Gordon Ramsay’s Warrington stays true to its origins
THE Warrington has to be one of London’s best boozers. It’s lovely to hunker down with a pint in winter amid its stunning Victorian d�cor, or to sip a cold white wine outside on a summer’s evening while you watch the world pass by this pleasant Maida Vale crossroads.
When telly chef Gordon Ramsay took over a few years ago, regulars were mumbling into their beer about what might become of their beloved pub.
In the event, they needn’t have worried, the interior character is unchanged and now that the outside area has been revamped, there are tables and summer barbecues to be had on fine evenings.
You can even watch sport, listen to cricket talks or join in the regular pub quiz for goodness sake.
Upstairs an undistinguished Thai joint has been replaced with a proper restaurant. Early reviews beefed about charging restaurant prices for pub grub, but new chef Chris Arkadieff has sensibly drawn the distinction between hearty traditional bar snacks downstairs (pork crackling, sausage roll, beef pie and fish and chips) and an altogether more refined experience upstairs.
Formerly head chef at Ramsay’s Chiswick gastropub The Devonshire which closed in July, he cooks with the usual seasonal, well sourced ingredients we’ve come to expect from all self-respecting modern restaurants.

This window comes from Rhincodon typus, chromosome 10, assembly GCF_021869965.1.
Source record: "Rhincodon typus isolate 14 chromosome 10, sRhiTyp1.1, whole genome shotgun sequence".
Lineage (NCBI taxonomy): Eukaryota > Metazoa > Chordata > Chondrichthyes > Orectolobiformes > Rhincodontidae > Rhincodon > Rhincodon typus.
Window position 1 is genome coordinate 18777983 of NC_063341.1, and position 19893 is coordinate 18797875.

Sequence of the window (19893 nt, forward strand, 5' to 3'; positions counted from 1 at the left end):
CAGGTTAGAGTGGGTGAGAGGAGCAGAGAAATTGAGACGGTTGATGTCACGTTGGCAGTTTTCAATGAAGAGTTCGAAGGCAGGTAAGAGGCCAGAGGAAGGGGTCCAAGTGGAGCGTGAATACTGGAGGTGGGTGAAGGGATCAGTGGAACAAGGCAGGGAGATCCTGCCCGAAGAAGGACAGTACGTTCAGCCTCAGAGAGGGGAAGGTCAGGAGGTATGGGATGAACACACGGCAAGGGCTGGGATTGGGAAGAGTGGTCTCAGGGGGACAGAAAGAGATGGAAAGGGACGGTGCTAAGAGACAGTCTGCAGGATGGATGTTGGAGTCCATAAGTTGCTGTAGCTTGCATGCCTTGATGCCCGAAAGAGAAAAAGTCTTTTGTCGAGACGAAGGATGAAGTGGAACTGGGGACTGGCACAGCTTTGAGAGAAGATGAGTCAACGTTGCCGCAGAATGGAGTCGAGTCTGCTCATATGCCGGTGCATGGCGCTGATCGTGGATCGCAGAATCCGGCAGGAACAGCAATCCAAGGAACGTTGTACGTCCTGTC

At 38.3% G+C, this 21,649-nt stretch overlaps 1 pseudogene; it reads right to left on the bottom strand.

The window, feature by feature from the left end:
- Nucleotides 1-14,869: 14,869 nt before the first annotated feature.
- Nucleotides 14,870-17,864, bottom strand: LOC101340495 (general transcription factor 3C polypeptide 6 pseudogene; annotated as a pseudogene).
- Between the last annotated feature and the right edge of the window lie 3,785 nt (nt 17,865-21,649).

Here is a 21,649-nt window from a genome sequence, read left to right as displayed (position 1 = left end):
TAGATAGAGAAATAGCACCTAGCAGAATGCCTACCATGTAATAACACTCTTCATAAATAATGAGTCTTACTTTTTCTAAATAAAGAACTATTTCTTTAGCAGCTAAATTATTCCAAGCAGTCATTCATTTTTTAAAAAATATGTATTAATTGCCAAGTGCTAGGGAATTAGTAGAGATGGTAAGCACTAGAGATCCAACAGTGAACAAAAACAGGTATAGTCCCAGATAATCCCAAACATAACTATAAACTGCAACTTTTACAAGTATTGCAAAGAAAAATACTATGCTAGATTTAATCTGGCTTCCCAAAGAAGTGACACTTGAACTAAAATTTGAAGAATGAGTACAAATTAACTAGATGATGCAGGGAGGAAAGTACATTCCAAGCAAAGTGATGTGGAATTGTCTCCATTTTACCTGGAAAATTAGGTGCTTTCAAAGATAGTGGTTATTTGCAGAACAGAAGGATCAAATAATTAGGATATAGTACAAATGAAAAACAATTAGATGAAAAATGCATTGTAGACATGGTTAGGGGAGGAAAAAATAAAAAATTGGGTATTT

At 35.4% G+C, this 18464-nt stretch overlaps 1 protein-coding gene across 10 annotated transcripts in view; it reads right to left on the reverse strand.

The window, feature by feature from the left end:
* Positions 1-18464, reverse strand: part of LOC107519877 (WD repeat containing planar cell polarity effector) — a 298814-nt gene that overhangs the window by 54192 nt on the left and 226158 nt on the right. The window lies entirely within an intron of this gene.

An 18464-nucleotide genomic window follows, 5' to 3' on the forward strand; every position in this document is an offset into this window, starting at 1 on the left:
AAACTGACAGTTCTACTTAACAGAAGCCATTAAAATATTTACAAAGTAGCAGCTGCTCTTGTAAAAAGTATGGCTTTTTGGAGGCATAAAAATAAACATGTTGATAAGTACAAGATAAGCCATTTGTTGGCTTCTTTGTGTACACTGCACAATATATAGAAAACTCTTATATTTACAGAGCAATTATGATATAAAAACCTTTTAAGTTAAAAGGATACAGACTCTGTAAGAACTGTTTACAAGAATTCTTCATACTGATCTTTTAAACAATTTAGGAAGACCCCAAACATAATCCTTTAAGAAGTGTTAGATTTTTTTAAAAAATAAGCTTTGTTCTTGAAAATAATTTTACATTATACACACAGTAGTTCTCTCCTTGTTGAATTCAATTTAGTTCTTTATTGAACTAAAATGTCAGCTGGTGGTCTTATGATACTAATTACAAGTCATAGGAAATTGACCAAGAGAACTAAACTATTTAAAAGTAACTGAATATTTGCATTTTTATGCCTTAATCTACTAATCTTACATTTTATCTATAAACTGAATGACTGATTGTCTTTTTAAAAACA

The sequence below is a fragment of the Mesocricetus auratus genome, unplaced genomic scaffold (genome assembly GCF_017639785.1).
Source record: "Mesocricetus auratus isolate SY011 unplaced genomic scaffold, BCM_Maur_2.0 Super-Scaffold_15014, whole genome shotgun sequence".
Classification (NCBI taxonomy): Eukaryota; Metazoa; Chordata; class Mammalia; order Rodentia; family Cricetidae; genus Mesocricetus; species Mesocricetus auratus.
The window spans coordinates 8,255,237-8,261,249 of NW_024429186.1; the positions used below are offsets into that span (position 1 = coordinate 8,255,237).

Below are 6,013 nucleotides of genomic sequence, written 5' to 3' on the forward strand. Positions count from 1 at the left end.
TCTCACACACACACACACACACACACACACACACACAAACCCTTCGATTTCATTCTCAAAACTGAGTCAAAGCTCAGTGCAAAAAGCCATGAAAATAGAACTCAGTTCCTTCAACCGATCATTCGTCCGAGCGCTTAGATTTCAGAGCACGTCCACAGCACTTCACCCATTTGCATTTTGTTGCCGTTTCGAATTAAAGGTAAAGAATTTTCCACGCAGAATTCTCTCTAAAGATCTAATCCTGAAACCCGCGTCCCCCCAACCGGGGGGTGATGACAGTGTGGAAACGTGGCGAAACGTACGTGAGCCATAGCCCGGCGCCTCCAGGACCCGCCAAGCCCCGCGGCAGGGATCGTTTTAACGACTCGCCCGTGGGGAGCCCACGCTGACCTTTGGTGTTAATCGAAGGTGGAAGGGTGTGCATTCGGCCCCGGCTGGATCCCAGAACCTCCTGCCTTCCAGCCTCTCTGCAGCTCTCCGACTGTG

There’s a good value two course summer menu for �18 with the likes of grilled sardines on toast with tomato and wild garlic, or sea trout, spiced lentils and gremolata, and Sunday roasts starting at �15.50.
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The upstairs feels cool, quiet and restful in muted greys and browns, a world away from the hustle of a busy Friday evening in the pub downstairs.
The night we were in, the attentive staff were offering diners a free cocktail based on a Campari-style bitter spirit – but with my sweeter tooth I preferred a simply ingenious fruity mix of dark berries, gin and woody rosemary.
The a la carte menu comes in at �35-�40 a head without wine and we experienced both successes and disappointments.
A starter of smoked ham, soft quail’s egg, violet artichokes and sorrel was impeccable and moreish with beautifully balanced flavours. Super crispy breaded quail with a creamy celeriac remoulade was well executed, but the bird’s flavour got lost in the deep fried treatment and you found yourself longing for a meatier mouthful.
A classic steak and chips with side salad of different tomato types was a perfect summer’s evening dish – a well sourced piece of meat, if a shade underdone, and sensational fries molten on the inside, crispy on the out.
My cod with crushed Jersey Royals and sauce vierge was all subtle summery lightness but cried out for a punchier blend of herbs, citrus, coriander, tomato and olive oil to lift the meaty but bland fish (again underdone).
We rounded off with a fine cheese board, accompanied by quince and a very good chutney, and a chocolate mousse that somehow managed both lightness, density and depth of flavour, accompanied by a raspberry ripple ice cream that was crystallised and underchurned.
There’s a varied and thoughtfully sourced wine list starting at a reasonable �14.25 with plenty of good quality wines by the glass.
Bookings on 020-7592 7960.